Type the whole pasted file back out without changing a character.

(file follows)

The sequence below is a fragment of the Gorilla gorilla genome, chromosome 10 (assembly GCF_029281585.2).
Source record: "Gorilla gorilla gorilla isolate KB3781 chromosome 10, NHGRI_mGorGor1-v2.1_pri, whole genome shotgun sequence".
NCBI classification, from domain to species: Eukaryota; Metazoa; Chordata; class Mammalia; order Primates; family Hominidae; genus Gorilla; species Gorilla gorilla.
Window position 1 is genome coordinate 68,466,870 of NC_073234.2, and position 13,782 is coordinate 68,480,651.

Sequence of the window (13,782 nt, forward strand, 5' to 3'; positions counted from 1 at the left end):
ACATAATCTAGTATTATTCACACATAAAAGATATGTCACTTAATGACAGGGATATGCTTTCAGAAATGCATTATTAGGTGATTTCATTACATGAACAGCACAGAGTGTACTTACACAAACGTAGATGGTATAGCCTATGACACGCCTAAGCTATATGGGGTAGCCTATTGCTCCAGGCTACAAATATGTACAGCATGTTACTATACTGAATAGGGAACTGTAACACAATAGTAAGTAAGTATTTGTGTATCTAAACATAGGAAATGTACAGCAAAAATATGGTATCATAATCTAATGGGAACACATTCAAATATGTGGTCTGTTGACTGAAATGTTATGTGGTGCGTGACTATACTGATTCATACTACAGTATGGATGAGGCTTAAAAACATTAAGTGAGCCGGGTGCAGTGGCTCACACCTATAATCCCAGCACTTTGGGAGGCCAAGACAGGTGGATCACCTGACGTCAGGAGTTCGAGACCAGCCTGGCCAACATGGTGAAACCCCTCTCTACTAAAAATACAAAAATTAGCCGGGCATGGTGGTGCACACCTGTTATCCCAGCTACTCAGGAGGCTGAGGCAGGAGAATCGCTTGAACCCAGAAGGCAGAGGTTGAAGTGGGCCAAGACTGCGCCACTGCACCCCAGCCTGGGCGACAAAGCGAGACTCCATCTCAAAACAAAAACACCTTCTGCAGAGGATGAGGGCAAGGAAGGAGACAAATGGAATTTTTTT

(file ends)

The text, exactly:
The sequence below is a fragment of the Gorilla gorilla genome, chromosome 10 (assembly GCF_029281585.2).
Source record: "Gorilla gorilla gorilla isolate KB3781 chromosome 10, NHGRI_mGorGor1-v2.1_pri, whole genome shotgun sequence".
NCBI classification, from domain to species: Eukaryota; Metazoa; Chordata; class Mammalia; order Primates; family Hominidae; genus Gorilla; species Gorilla gorilla.
Window position 1 is genome coordinate 68,466,870 of NC_073234.2, and position 13,782 is coordinate 68,480,651.

Sequence of the window (13,782 nt, forward strand, 5' to 3'; positions counted from 1 at the left end):
ACATAATCTAGTATTATTCACACATAAAAGATATGTCACTTAATGACAGGGATATGCTTTCAGAAATGCATTATTAGGTGATTTCATTACATGAACAGCACAGAGTGTACTTACACAAACGTAGATGGTATAGCCTATGACACGCCTAAGCTATATGGGGTAGCCTATTGCTCCAGGCTACAAATATGTACAGCATGTTACTATACTGAATAGGGAACTGTAACACAATAGTAAGTAAGTATTTGTGTATCTAAACATAGGAAATGTACAGCAAAAATATGGTATCATAATCTAATGGGAACACATTCAAATATGTGGTCTGTTGACTGAAATGTTATGTGGTGCGTGACTATACTGATTCATACTACAGTATGGATGAGGCTTAAAAACATTAAGTGAGCCGGGTGCAGTGGCTCACACCTATAATCCCAGCACTTTGGGAGGCCAAGACAGGTGGATCACCTGACGTCAGGAGTTCGAGACCAGCCTGGCCAACATGGTGAAACCCCTCTCTACTAAAAATACAAAAATTAGCCGGGCATGGTGGTGCACACCTGTTATCCCAGCTACTCAGGAGGCTGAGGCAGGAGAATCGCTTGAACCCAGAAGGCAGAGGTTGAAGTGGGCCAAGACTGCGCCACTGCACCCCAGCCTGGGCGACAAAGCGAGACTCCATCTCAAAACAAAAACACCTTCTGCAGAGGATGAGGGCAAGGAAGGAGACAAATGGAATTTTTTT